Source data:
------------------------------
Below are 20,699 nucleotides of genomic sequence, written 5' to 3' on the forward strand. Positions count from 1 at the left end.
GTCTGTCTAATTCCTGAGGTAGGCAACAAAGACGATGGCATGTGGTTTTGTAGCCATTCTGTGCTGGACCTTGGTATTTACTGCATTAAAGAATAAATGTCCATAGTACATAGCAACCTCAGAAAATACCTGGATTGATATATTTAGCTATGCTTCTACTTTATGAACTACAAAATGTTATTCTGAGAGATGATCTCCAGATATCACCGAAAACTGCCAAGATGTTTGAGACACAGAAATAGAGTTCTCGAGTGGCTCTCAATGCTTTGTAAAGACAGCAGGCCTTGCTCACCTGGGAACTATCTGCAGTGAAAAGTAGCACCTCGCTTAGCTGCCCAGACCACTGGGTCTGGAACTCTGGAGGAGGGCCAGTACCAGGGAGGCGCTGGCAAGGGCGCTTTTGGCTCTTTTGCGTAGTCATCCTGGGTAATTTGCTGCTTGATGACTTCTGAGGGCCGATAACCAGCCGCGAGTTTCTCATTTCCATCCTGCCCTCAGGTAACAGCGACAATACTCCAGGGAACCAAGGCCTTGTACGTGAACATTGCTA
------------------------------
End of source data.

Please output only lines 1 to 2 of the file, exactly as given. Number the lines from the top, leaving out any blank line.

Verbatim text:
Below are 20,699 nucleotides of genomic sequence, written 5' to 3' on the forward strand. Positions count from 1 at the left end.
GTCTGTCTAATTCCTGAGGTAGGCAACAAAGACGATGGCATGTGGTTTTGTAGCCATTCTGTGCTGGACCTTGGTATTTACTGCATTAAAGAATAAATGTCCATAGTACATAGCAACCTCAGAAAATACCTGGATTGATATATTTAGCTATGCTTCTACTTTATGAACTACAAAATGTTATTCTGAGAGATGATCTCCAGATATCACCGAAAACTGCCAAGATGTTTGAGACACAGAAATAGAGTTCTCGAGTGGCTCTCAATGCTTTGTAAAGACAGCAGGCCTTGCTCACCTGGGAACTATCTGCAGTGAAAAGTAGCACCTCGCTTAGCTGCCCAGACCACTGGGTCTGGAACTCTGGAGGAGGGCCAGTACCAGGGAGGCGCTGGCAAGGGCGCTTTTGGCTCTTTTGCGTAGTCATCCTGGGTAATTTGCTGCTTGATGACTTCTGAGGGCCGATAACCAGCCGCGAGTTTCTCATTTCCATCCTGCCCTCAGGTAACAGCGACAATACTCCAGGGAACCAAGGCCTTGTACGTGAACATTGCTA